I was copying his arrangements, and the time got closer and closer. [This was in preparation for Mingus’ ill-famed Town Hall Concert.] Mingus was writing very slowly, and he kept adding horns to the band…Mingus called me up to go to his apartment, and he says ‘I want you to write some backgrounds for solos.’ And I said, Mingus, this is your music, you should write everything for it, and – I guess he was under a strain – he blew up and swung at me, and broke a tooth off. So we severed our relationship.
Ironically, Knepper would again join Mingus in 1971 (during a recording session of Let My Children Hear Music) and would appear on the last four albums before Mingus’ death in 1979. Further, Knepper would go on to play with a band devoted to the music of Charles Mingus (managed by Mingus’ widow, Sue Mingus) called Mingus Dynasty. In a Down Beat magazine interview in 1981 Knepper said, “It was very depressing to think that I'm linked with this guy for the rest of my life,” obviously referring back to earlier days. When Mingus hit Jimmy Knepper in 1962, Knepper’s embouchure would be ruined, adversely affecting his incredible range and tone. It would be many years before he would regain most of that ineffable sound. One can only imagine the range of emotions Knepper had to bear. Although he would perform in bands dedicated to the music of the great Charles Mingus, Jimmy Knepper eventually surmised that the true feeling of Mingus’ music came from Mingus’ interaction with his drummer Danny Richmond. In the 1981 interview with Knepper, to which we alluded earlier, Mr. Knepper summed up the Mingus Dynasty, and similar configurations this way:
The object of the group? For me, it’s to provide work. The object for Mrs. Mingus is probably to have something to do, to occupy her, and also to further his music. But you can’t get a Mingus sound without Mingus; you can’t really call it Mingus’ music—we play his tunes, but once the tune is over you’re playing the music of John Handy, Randy Brecker, Ted Curson, George Adams or whoever is taking a solo; then you come back and play the tune again. Mingus’s band was unique, in that he had a rapport with Dannie Richmond, the drummer, and the two of them acted almost as a unit.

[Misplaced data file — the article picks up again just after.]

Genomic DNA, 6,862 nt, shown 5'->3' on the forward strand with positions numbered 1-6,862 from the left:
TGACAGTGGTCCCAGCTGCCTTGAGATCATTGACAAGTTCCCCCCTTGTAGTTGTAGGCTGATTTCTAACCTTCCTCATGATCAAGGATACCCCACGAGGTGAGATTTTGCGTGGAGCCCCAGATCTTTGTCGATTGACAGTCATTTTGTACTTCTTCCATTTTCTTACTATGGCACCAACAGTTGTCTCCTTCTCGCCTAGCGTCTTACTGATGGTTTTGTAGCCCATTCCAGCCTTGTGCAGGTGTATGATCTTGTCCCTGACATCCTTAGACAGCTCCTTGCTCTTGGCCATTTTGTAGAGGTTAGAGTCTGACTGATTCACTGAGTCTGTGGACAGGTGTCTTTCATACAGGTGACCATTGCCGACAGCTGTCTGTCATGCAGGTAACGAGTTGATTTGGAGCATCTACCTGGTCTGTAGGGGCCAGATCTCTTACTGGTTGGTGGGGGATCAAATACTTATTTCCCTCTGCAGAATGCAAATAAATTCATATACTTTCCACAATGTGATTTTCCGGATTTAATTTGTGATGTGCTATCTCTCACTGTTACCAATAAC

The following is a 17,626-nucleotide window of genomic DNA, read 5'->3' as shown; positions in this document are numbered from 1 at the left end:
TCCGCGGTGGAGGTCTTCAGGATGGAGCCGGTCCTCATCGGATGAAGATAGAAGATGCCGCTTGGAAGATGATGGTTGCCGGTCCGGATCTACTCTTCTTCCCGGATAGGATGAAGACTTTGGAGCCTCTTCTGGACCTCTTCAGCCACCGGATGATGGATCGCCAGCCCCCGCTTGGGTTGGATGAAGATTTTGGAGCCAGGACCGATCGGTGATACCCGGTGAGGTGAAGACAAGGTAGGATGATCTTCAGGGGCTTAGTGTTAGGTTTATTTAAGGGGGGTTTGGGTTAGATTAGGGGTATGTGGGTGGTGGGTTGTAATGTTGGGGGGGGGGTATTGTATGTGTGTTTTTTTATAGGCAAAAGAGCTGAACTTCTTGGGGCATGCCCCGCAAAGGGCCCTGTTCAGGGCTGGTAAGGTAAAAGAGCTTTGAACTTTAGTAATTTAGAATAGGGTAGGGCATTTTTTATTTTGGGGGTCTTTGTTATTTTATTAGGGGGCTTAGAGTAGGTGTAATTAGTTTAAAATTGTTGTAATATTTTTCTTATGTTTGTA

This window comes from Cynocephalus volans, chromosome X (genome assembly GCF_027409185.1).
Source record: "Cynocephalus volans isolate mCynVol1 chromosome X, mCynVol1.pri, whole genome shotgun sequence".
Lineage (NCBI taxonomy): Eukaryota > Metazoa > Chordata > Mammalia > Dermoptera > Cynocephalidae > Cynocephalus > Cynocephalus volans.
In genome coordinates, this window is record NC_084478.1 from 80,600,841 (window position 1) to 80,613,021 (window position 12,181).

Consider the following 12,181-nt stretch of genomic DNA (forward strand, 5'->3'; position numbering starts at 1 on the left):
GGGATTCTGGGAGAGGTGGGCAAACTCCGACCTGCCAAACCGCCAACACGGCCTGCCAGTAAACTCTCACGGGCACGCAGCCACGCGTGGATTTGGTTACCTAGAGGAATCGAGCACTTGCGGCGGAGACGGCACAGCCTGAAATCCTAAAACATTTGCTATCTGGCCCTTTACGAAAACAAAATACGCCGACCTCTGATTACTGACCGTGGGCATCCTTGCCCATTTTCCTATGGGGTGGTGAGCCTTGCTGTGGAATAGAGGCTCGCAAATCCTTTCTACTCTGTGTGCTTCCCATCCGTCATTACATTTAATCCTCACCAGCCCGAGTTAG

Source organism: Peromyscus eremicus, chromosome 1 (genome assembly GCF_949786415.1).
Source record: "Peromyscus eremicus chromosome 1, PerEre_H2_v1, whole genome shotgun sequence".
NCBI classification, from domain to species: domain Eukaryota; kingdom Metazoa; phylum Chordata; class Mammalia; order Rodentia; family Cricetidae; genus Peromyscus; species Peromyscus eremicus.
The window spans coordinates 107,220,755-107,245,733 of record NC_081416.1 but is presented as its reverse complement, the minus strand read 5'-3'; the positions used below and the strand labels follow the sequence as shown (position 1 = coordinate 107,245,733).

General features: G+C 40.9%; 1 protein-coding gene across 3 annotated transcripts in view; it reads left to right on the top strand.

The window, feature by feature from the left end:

They could do some very startling things, just by looking at each other—each one knew what the other was going to do. It was a very unique rhythm section.
In 1985 the unedited and not yet transcribed form of Mingus’ masterwork, Epitaph was discovered. Gunther Schuller would take on the task, with Sue Mingus and the help of the Ford Foundation, of scoring and transcribing the 4000+ bar orchestral work, and Mr. Schuller would conduct a 30 piece orchestra in its inaugural performance. It would have its premier performance at Alice Tully Hall in New York City on June 3rd, 1989, ten years after Mingus’ death. Jimmy Knepper, and Dannie Richmond, would not be among the performers. Jimmy Knepper died on June 14th, 2003 of complications from Parkinson’s Disease. A poignant and insightful remembrance of Knepper called, Jimmy Knepper - In Memoriam, A Personal Portrait of a Friend and Mentor, written by another great trombonist, Erling Kronor, can be found at http://kroner-music.dk/erling/knepper.html. The piece offers a rare, personal, and perspicacious look at one of the greatest bone players ever. When someone writes the necessary biography of Jimmy Knepper, references to Charles Mingus will be peppered inextricably throughout, as Mr. Knepper’s name is in any extant biography of Mingus’. Yet as interesting as their relationship may have been, their music still transcends the tether of corporeality.
To get back to the origins of jazz trombone, to the first couple of true bone soloists, we can still venture through the life of Mingus as an inverted roadmap. Mingus began his musical tutelage as a trombone player. His friend, and future band mate, Britt Woodman, one of jazz’s inimitable bone players, talked a very young Mingus into taking up the cello (closest in range to the trombone), and also exposed him to the music of Ellington. Eventually Mingus would take up the bass, and one of his first professional gigs was playing in a band that featured one of American music history’s first great trombone players: Edward “Kid” Ory. Along with Irving “Miff” Mole, Kid Ory, who reigned supreme in this regard, brought the music called “Dixieland” into the mainstream of contemporary culture of the time, and in so doing, introduced “jazz” to America.